Redefining colorectal cancer subtypes
There is a long-standing belief that colorectal cancer (CRC), which causes some 50,000 deaths in the United States each year, can be categorized into distinct molecular subtypes. In a paper published recently in the journal Genome Biology, CUNY SPH Associate Professor Levi Waldron and colleagues challenged this basic assumption and proposed an approach to scoring tumors that can help to better differentiate patients who may differ in their exposures, outcomes, and optimal treatments.
In the study, the authors re-processed and standardized individual patient gene expression data for more than 3,700 patients from 18 published studies, creating the largest such standardized, curated database of the CRC "transcriptome" to date. The authors first attempted to validate widely accepted subtypes of CRC and found no evidence to support these or other discrete subtypes of the CRC "transcriptome," or combined pattern of expression of all genes.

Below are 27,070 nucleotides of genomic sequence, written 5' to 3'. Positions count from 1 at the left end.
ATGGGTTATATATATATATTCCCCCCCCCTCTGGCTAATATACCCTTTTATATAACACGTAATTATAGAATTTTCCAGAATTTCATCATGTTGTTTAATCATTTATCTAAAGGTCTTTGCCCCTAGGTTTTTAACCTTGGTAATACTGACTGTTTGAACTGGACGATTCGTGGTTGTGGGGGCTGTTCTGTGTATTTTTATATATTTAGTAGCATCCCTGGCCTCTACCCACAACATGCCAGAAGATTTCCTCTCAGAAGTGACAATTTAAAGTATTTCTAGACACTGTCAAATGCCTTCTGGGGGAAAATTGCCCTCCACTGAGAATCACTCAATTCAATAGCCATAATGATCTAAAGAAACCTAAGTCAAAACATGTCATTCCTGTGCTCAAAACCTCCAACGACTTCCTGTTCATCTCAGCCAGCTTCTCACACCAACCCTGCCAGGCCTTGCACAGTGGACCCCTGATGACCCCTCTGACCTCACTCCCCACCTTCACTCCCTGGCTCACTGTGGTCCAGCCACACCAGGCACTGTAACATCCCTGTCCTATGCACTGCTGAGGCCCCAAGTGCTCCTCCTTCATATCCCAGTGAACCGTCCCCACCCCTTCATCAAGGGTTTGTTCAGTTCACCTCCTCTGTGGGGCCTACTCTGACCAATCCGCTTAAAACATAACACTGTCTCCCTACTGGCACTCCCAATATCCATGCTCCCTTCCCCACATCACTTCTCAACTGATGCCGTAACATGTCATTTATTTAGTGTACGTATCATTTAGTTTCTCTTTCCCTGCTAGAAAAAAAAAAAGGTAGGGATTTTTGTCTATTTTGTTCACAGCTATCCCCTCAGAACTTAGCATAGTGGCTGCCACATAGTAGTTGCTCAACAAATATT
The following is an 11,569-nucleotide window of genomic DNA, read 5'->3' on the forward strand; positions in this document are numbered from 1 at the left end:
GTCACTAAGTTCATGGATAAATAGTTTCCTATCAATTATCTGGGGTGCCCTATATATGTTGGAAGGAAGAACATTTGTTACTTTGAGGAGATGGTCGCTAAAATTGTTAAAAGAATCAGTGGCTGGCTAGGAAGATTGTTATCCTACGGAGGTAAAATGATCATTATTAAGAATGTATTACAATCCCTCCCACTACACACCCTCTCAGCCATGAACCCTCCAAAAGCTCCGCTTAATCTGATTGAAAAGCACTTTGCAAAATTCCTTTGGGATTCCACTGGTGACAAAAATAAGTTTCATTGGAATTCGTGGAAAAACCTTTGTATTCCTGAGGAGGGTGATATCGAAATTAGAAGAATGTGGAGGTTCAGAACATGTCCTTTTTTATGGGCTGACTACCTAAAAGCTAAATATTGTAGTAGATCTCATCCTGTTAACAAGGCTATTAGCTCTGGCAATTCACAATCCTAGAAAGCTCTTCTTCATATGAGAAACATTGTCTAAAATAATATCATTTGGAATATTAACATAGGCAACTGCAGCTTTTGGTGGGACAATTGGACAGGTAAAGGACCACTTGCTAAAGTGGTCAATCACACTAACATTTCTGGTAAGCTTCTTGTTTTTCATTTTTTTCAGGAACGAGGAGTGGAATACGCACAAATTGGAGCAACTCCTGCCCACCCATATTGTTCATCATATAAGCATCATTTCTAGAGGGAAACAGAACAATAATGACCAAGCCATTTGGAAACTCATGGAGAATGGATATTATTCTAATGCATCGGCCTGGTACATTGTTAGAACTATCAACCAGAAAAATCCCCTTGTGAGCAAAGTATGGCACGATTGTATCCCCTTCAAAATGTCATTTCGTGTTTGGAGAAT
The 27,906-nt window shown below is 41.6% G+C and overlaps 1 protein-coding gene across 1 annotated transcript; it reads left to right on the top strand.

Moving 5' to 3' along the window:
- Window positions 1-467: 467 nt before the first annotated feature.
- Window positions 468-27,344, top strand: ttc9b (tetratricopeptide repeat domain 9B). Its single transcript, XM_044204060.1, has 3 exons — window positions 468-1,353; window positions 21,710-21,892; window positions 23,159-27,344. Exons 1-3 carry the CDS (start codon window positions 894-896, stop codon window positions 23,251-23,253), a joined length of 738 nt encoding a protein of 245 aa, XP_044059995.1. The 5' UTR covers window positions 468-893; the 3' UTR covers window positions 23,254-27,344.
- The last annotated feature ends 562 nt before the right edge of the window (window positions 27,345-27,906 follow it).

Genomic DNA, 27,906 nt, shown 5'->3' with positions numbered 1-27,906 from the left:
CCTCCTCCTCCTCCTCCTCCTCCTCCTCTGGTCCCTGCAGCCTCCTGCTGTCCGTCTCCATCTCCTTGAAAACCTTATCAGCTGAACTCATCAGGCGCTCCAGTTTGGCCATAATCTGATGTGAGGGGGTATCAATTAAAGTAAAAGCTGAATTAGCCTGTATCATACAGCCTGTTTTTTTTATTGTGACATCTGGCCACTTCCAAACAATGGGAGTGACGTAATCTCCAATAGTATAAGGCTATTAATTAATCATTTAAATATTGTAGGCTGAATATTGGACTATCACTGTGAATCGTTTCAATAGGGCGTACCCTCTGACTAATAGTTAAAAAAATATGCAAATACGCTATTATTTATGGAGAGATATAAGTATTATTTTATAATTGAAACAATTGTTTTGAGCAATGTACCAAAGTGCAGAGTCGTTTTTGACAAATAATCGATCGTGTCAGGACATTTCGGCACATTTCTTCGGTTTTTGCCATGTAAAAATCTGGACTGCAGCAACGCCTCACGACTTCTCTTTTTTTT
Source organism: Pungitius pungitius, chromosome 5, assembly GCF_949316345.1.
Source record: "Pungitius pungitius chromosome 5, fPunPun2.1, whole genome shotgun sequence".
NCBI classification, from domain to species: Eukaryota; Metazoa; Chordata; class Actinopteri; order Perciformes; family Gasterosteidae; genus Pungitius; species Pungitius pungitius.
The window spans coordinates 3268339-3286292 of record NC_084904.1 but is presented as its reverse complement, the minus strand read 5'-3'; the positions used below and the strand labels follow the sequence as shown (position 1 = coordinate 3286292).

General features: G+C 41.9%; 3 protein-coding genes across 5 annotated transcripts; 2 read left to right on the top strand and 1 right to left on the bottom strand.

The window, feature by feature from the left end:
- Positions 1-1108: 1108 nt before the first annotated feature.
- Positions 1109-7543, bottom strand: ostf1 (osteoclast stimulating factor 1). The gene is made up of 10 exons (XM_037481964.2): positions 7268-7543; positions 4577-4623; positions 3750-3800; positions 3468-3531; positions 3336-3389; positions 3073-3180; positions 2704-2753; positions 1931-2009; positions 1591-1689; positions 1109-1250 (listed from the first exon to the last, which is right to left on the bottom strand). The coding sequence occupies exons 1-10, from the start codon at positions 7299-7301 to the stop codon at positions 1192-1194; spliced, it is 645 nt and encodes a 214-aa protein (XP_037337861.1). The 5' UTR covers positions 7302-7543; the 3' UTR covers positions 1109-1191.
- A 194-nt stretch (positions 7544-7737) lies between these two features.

The authors then proposed a novel method to use such a database to identify either discrete subtypes or continuous scores to provide simplifying measures of the transcriptome. They used it to identify two validated scores to better characterize a continuity of CRC transcriptomes. These subtype scores are consistent with previously established subtypes, but better represent the individual variability of CRC than do discrete subtypes. The scores are better predictors of tumor location, stage, grade, and times of disease-free survival, and can be understood as representing biological activity including inflammation and immune activity.
"This work re-examines methods that have been widely used to identify cancer subtypes across many areas of cancer research and shows that those methods may identify tumor subsets that don't exist on further validation," Waldron says. "But the most exciting part of this work is that it provides a new way to leverage publicly available databases to understand major patterns of transcriptome variation in a way that is robust even to widespread heterogeneity of the patient cohorts and to technical artifacts. The robustness of our proposed scoring system is clear and hard to dispute. I'm looking forward to applying this approach now for other cancer types and in the even larger databases now available, to better understand how different peoples' tumors are similar and how they are different."